Tests for mean equality that do not require homogeneity of variances: Do they really work?

H. J. Keselman, Rand R. Wilcox, Jason Taylor, Rhonda K. Kowalchuk

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    Tests for mean equality proposed by Weerahandi (1995) and Chen and Chen (1998), tests that do not require equality of population variances, were examined when data were not only heterogeneous but, as well, nonnormal in unbalanced completely randomized designs. Furthermore, these tests were compared to a test examined by Lix and Keselman (1998), a test that uses a heteroscedastic statistic (i.e., Welch, 1951) with robust estimators (20% trimmed means and Winsorized variances). Our findings confirmed previously published data that the tests are indeed robust to variance heterogeneity when the data are obtained from normal populations. However, the Weerahandi (1995) and Chen and Chen (1998) tests were not found to be robust when data were obtained from nonnormal populations. Indeed, rates of Type I error were typically in excess of 10% and, at times, exceeded 50%. On the other hand, the statistic presented by Lix and Keselman (1998) was generally robust to variance heterogeneity and nonnormality. Copyright © 2000 by Marcel Dekker, Inc.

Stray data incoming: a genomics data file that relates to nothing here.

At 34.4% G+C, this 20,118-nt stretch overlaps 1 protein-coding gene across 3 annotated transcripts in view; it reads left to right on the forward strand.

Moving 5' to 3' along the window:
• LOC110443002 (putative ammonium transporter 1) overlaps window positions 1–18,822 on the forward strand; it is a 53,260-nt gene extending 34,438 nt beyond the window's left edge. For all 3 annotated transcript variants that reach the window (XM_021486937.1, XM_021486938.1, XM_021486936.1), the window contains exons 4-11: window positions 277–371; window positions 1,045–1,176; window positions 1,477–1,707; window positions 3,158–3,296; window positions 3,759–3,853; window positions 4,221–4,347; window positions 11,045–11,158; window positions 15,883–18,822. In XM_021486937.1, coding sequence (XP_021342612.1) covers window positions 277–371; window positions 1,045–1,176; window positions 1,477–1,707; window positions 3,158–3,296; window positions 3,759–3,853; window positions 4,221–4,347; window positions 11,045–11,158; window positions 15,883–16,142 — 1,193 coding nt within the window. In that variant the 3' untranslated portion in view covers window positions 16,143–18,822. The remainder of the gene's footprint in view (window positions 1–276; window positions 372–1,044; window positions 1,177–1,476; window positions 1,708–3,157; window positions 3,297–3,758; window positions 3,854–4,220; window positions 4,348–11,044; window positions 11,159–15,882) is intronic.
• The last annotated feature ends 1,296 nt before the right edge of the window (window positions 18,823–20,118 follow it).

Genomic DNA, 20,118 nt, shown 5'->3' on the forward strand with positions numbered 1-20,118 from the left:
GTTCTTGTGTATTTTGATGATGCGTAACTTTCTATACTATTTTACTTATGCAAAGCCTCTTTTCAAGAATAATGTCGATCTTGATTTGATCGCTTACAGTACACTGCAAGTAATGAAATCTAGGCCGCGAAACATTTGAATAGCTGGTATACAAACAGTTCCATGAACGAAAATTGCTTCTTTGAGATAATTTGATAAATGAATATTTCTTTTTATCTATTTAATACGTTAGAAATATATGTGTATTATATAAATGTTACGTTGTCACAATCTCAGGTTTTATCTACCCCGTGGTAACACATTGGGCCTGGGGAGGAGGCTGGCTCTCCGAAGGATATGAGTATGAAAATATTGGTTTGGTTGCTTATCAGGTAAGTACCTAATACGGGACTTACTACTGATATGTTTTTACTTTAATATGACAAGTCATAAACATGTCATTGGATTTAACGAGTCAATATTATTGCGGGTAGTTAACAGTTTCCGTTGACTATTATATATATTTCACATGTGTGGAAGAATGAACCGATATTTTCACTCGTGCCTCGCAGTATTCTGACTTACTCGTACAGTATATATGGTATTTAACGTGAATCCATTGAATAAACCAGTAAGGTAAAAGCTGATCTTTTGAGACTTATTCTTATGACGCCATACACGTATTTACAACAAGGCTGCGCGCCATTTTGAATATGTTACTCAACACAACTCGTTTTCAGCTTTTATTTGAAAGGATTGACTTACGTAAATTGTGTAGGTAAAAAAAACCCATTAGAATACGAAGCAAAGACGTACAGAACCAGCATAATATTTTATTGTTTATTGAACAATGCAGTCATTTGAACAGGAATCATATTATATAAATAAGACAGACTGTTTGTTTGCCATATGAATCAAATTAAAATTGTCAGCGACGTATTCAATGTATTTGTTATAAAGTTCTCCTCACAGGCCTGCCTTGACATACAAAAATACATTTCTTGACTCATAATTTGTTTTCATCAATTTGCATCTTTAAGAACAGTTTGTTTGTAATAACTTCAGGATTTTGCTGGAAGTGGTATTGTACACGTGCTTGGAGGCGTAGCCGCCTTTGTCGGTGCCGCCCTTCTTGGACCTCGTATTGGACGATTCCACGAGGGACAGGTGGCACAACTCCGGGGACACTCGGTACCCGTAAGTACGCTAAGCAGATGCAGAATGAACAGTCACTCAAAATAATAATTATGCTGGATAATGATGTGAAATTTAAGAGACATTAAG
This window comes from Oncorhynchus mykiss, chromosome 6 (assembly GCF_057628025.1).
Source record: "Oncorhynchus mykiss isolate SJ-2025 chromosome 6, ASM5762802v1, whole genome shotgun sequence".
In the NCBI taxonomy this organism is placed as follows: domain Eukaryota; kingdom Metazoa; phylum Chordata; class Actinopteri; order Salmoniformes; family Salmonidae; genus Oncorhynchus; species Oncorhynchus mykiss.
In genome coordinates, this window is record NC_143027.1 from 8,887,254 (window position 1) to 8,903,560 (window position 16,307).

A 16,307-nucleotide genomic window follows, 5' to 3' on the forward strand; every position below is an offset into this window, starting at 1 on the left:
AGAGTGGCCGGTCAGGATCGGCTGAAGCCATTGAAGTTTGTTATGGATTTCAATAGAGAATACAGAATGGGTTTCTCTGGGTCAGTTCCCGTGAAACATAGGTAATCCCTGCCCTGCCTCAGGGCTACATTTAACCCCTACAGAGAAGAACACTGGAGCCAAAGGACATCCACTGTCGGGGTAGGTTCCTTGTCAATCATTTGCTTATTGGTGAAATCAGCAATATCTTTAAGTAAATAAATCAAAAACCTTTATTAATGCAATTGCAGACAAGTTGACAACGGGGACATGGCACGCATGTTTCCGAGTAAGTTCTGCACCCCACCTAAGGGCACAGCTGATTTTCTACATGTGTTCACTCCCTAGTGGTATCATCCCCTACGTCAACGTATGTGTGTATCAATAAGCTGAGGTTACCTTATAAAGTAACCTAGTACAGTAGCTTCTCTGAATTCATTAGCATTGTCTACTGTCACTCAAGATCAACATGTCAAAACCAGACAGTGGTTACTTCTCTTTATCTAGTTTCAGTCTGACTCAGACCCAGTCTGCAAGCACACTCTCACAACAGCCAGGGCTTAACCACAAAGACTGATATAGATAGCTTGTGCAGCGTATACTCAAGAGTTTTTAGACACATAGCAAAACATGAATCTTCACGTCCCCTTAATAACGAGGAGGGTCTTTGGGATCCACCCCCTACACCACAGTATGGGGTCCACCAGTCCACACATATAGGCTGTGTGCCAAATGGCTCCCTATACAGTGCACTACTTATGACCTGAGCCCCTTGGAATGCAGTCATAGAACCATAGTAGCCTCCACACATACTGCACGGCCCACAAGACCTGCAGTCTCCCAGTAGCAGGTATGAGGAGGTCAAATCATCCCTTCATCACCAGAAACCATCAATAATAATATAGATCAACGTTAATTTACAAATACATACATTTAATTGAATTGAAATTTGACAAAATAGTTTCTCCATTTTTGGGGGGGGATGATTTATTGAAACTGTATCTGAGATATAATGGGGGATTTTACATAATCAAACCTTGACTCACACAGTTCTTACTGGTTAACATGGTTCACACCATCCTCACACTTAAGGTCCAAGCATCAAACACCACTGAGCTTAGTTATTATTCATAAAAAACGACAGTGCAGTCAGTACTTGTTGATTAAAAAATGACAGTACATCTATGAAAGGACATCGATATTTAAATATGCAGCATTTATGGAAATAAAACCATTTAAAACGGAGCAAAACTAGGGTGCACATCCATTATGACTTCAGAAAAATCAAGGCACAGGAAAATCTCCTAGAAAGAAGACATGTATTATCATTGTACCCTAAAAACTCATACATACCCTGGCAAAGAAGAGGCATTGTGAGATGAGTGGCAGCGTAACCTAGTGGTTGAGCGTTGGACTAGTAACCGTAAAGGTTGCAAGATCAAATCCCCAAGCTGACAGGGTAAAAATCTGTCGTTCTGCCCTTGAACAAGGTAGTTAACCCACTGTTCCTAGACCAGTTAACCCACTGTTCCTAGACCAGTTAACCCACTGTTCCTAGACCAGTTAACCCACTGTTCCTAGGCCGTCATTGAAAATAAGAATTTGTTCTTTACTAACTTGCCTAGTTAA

Original languageEnglish
    Pages (from-to)875-895
    Number of pages20
    JournalCommunications in Statistics - Theory and Methods
    Issue number3
    Publication statusPublished - 2000


    • Monte Carlo
    • Nonnormality
    • Robust Estimators
    • Tests for Mean Equality
    • Variance Heterogeneity


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